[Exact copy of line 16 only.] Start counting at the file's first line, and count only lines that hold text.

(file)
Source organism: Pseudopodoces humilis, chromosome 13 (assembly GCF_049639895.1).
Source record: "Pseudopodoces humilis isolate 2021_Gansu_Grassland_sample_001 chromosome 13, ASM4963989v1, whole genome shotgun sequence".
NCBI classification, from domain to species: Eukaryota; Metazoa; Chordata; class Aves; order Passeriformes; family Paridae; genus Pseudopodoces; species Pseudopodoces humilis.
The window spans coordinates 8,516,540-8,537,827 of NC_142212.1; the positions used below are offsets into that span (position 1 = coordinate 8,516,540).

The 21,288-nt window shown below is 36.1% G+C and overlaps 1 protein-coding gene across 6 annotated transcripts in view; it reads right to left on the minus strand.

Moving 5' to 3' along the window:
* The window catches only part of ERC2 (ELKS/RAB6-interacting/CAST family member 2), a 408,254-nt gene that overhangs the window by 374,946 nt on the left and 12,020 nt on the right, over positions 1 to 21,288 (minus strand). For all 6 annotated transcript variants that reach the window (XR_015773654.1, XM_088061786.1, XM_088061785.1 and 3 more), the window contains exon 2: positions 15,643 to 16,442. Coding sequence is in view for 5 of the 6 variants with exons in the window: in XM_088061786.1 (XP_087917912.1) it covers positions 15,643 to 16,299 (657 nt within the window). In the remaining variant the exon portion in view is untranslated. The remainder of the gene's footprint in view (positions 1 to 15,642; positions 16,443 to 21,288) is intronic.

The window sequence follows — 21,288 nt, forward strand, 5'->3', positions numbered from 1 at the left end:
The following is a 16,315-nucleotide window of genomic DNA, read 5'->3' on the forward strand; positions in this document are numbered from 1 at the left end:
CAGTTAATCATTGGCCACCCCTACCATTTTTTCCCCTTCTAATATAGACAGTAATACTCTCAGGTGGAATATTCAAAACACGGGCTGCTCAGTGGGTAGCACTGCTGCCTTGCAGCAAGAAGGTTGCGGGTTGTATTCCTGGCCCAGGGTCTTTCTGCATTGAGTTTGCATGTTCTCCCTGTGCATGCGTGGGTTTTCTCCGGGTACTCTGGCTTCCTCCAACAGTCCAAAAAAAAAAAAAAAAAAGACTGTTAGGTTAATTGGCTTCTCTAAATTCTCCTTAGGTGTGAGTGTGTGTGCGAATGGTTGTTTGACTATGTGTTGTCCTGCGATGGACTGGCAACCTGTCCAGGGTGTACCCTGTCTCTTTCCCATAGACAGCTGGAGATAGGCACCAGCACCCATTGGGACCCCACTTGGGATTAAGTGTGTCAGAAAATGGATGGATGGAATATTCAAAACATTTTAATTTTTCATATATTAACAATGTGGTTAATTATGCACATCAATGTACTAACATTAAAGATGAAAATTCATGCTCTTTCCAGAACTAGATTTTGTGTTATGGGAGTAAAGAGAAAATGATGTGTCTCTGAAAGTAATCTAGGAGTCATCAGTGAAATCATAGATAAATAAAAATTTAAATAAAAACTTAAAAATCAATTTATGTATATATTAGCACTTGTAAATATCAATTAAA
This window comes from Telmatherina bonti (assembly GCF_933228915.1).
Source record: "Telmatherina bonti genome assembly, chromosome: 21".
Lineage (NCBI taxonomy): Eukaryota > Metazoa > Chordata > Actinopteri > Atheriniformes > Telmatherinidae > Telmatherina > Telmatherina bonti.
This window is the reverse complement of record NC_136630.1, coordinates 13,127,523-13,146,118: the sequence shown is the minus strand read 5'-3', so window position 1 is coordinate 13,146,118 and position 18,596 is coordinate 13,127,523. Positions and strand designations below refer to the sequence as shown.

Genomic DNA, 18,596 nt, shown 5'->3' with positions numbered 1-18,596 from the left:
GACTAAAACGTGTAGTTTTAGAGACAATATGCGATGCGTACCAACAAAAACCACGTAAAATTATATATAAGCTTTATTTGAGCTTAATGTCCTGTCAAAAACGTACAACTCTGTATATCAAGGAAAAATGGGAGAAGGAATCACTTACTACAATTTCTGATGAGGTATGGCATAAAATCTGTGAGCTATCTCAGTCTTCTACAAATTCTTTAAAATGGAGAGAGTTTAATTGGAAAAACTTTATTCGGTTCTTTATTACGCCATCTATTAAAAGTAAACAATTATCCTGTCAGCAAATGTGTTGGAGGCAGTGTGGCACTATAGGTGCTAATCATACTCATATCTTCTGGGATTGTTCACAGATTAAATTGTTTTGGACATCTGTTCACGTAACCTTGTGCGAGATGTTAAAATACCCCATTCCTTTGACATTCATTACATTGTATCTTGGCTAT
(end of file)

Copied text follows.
GACTAAAACGTGTAGTTTTAGAGACAATATGCGATGCGTACCAACAAAAACCACGTAAAATTATATATAAGCTTTATTTGAGCTTAATGTCCTGTCAAAAACGTACAACTCTGTATATCAAGGAAAAATGGGAGAAGGAATCACTTACTACAATTTCTGATGAGGTATGGCATAAAATCTGTGAGCTATCTCAGTCTTCTACAAATTCTTTAAAATGGAGAGAGTTTAATTGGAAAAACTTTATTCGGTTCTTTATTACGCCATCTATTAAAAGTAAACAATTATCCTGTCAGCAAATGTGTTGGAGGCAGTGTGGCACTATAGGTGCTAATCATACTCATATCTTCTGGGATTGTTCACAGATTAAATTGTTTTGGACATCTGTTCACGTAACCTTGTGCGAGATGTTAAAATACCCCATTCCTTTGACATTCATTACATTGTATCTTGGCTAT